Friday's ouster of Pakistani Prime Minister Nawaz Sharif wasn't just a momentous event in the Asian country but also big news for fans of typography.

A key part of the corruption case that led to Mr. Sharif's removal from power hinged on the typeface used in a financial document.

The controversy was therefore dubbed Fontgate and on Friday, headline writers and wags on Twitter were saying that Pakistan was now "Sans Sharif."

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It all hinged on a document that the Sharif family had produced in an attempt to distance the prime minister from questions about who owned four properties in an upscale part of London.

The document was purported to be written in February 2006 but court-appointed investigators concluded that it was forged, noting that it used the Calibri font, a Microsoft licensed typeface that was not commercially available at the time.

"The said document is fake, fabricated and not worthy of any reliance," Pakistan's Supreme Court said in an April ruling, summarizing the submissions of a lawyer for the opposition party of Imran Khan, which had petitioned for Mr. Sharif's removal.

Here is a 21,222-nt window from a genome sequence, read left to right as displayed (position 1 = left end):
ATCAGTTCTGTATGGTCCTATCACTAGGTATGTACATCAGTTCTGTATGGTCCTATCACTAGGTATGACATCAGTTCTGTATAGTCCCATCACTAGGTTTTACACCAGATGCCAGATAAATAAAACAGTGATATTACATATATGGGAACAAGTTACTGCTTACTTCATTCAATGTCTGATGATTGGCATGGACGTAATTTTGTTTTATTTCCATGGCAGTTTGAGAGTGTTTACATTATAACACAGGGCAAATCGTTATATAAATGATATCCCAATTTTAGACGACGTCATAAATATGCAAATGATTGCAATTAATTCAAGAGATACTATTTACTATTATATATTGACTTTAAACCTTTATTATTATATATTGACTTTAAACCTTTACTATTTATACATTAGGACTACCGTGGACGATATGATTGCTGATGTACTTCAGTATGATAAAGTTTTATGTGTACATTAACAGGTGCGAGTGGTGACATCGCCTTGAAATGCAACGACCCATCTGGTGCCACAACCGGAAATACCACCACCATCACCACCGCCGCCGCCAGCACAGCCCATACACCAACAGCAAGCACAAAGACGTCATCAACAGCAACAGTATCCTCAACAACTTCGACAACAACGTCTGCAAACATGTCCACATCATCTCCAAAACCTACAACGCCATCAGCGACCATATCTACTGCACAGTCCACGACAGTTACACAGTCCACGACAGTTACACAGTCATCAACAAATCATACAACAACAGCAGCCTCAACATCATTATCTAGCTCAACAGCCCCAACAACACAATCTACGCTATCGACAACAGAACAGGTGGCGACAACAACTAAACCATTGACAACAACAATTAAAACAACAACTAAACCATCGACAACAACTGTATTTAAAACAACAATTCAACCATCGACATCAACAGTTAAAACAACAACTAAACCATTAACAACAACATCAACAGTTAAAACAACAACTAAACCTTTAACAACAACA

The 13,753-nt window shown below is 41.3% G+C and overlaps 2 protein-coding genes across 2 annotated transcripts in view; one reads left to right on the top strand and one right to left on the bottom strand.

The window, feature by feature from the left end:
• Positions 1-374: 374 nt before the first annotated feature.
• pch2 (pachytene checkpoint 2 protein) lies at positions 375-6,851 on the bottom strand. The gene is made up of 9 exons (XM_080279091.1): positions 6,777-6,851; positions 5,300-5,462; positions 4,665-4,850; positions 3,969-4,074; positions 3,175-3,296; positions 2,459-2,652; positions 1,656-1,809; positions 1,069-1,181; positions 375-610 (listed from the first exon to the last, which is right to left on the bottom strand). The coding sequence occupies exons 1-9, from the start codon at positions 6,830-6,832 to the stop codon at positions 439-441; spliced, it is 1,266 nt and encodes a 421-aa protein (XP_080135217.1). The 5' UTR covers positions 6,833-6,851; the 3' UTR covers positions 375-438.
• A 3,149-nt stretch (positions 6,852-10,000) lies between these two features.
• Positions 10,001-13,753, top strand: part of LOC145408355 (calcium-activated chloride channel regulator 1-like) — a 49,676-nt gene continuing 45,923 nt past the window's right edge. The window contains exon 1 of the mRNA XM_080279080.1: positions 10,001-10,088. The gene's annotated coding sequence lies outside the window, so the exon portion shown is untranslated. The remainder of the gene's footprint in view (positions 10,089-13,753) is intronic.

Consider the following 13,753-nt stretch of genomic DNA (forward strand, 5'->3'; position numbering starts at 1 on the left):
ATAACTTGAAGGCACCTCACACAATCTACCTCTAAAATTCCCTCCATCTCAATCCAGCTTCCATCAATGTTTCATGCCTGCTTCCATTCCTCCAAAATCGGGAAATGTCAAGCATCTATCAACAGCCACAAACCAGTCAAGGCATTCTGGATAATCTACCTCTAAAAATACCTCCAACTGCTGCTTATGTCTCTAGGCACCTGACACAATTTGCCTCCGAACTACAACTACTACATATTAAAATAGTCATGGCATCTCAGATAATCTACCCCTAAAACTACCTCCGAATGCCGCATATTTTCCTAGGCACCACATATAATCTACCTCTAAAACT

The case began last year with the disclosure of the Panama Papers, a trove of leaked documents from Mossack Fonseca, a law firm providing offshore financial services.

The leaked papers revealed connections between the Sharif family and four properties at Avenfield House, a luxury building on Park Lane, in the heart of London's ultrawealthy Mayfair district.

The properties were held by two Panama-based offshore companies. The Supreme Court heard that e-mails and documents showed that the sole shareholder of the two companies was Mr. Sharif's daughter, Maryam.

She produced a letter dated Feb. 2, 2006, stating that she was just the trustee of those assets, on behalf of her brother Hussain.

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However, an investigative team set up by the court ordered a forensic analysis of the letter. They found that the trust deed was produced in the Calibri font.

Calibri, which was commissioned by Microsoft for its Windows operating system, began appearing in pre-release "beta" versions in 2004 that were being tested by professionals.

However, it was not commercially available until Jan. 31, 2007, the investigating team said in its report.

The connection between the properties and Maryam would be fatal for the prime minister because, as opposition lawyers argued in court, in his mandated asset declarations, he had listed her as a dependent but had not disclosed the London penthouses.